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Identification & Biology
Trees Gypsy Moths Like
How Gypsy Moths Harm Trees
Where Gypsy Moths Are
Gypsy Moth Management
History of Gypsy Moths
Asian vs. European Gypsy Moth
History of Gypsy Moth in North America

1992 - Slow The Spread

Since then, many strategies have emerged for controlling the gypsy moth. One of the most important is the Slow The Spread Program, a program created in 1992 by the U.S. Department of Agriculture's Forest Service and Animal and Plant Health Inspection Service (APHIS), along with the Department of Interior's National Park Service and eight State and university partners. The program is designed to slow the overall spread of gypsy moths through intensive monitoring for new areas of infestation and by eradicating those infestations as they occur ahead of the gypsy moth's 'frontline'. Many states now offer cooperative spraying programs with the bacterium Bacillus thuringiensis var. kurstaki and with mating disruption pheromones, but the battle to control gypsy moths is far from over.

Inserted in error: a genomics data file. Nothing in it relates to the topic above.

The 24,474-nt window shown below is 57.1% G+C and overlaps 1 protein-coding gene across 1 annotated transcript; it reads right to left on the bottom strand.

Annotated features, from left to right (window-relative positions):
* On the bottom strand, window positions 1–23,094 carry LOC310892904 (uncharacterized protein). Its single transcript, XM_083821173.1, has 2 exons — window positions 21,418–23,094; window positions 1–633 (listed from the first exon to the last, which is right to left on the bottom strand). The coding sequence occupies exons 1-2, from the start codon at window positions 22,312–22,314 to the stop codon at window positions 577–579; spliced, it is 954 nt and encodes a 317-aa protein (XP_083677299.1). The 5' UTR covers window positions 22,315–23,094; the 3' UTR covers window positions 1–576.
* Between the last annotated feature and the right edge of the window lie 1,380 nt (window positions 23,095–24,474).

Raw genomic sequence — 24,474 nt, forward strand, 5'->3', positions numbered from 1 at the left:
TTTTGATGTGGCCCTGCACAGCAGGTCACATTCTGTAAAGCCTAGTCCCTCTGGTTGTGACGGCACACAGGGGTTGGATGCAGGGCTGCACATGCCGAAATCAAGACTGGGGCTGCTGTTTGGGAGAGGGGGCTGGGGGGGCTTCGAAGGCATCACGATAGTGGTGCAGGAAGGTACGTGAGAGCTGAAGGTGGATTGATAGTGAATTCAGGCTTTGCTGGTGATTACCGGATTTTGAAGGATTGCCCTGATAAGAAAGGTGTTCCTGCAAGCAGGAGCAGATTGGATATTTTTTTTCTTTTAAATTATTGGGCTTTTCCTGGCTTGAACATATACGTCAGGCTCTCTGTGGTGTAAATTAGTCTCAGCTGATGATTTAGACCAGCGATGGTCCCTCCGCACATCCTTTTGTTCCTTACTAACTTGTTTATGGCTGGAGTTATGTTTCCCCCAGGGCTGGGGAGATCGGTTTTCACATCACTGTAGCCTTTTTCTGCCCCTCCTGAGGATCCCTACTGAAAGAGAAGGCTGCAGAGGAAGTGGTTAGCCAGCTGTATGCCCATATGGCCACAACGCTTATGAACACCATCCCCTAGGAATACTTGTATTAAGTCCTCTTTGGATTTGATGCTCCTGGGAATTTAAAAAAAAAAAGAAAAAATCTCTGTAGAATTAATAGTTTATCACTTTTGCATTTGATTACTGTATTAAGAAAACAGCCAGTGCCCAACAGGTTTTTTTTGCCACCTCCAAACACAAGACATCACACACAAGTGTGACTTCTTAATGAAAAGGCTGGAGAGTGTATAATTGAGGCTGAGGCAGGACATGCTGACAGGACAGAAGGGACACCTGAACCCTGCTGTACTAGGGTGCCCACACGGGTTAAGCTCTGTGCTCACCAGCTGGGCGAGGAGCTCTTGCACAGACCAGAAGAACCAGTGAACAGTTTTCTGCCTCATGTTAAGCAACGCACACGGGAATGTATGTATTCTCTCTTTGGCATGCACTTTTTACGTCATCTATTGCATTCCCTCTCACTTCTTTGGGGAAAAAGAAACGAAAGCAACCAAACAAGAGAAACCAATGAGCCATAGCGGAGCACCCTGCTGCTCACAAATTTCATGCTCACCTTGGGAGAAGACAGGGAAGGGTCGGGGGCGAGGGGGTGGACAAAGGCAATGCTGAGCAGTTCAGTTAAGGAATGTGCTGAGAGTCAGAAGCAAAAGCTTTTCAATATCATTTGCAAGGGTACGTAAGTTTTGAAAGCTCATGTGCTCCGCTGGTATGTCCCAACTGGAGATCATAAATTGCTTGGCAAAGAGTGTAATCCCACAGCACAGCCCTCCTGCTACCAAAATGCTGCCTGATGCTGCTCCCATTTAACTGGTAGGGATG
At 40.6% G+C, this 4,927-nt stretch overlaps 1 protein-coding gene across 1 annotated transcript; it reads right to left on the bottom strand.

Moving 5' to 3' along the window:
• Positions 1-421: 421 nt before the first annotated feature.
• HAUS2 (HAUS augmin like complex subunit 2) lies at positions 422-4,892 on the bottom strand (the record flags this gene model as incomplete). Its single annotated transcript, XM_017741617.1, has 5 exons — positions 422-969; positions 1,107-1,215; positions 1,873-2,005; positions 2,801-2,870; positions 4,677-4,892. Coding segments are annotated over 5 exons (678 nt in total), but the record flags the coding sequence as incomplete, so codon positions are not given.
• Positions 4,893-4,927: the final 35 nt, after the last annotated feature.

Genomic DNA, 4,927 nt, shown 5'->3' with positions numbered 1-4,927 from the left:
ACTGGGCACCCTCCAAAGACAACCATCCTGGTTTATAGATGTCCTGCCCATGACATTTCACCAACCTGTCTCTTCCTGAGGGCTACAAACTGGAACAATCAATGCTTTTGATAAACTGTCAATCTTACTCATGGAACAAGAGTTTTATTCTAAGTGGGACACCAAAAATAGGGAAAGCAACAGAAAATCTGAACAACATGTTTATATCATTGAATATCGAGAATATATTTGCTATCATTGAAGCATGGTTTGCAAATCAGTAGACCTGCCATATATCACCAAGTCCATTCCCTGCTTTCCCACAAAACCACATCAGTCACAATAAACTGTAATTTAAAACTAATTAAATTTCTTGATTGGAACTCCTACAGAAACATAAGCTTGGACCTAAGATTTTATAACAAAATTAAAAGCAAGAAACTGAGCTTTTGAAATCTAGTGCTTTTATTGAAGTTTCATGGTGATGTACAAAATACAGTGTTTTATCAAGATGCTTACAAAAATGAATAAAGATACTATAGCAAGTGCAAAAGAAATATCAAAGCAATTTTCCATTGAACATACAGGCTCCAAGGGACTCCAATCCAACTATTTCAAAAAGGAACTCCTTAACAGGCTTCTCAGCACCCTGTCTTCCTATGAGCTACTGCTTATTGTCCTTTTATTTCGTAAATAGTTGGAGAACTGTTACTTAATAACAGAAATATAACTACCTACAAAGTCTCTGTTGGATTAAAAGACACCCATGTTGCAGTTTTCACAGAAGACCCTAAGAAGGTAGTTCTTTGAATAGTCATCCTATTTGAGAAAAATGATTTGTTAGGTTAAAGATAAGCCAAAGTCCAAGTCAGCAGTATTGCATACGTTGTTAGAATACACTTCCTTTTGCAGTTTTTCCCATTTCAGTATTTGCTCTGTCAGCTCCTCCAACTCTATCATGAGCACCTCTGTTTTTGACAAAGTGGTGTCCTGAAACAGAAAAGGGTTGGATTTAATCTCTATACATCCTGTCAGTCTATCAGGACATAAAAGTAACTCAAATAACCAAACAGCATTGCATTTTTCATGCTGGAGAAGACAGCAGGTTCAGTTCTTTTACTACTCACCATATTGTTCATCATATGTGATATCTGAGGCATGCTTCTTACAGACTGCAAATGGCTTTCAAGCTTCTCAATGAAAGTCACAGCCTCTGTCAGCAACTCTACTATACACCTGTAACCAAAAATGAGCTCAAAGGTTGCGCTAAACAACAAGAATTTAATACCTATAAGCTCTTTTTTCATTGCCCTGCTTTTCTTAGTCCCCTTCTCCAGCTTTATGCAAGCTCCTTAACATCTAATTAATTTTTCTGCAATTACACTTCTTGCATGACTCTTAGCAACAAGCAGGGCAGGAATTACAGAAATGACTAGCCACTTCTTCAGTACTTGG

They continue to gain turf little by little every year. Gypsy moths now are established in 18 states and the District of Columbia as well as in eastern Canada. Gypsy moth reached the northeast part of Indiana in the early 1970s and has since appeared in Illinois, Wisconsin, and Minnesota. As much as we would like it, gypsy moths are not likely to vanish from our landscape anytime soon.
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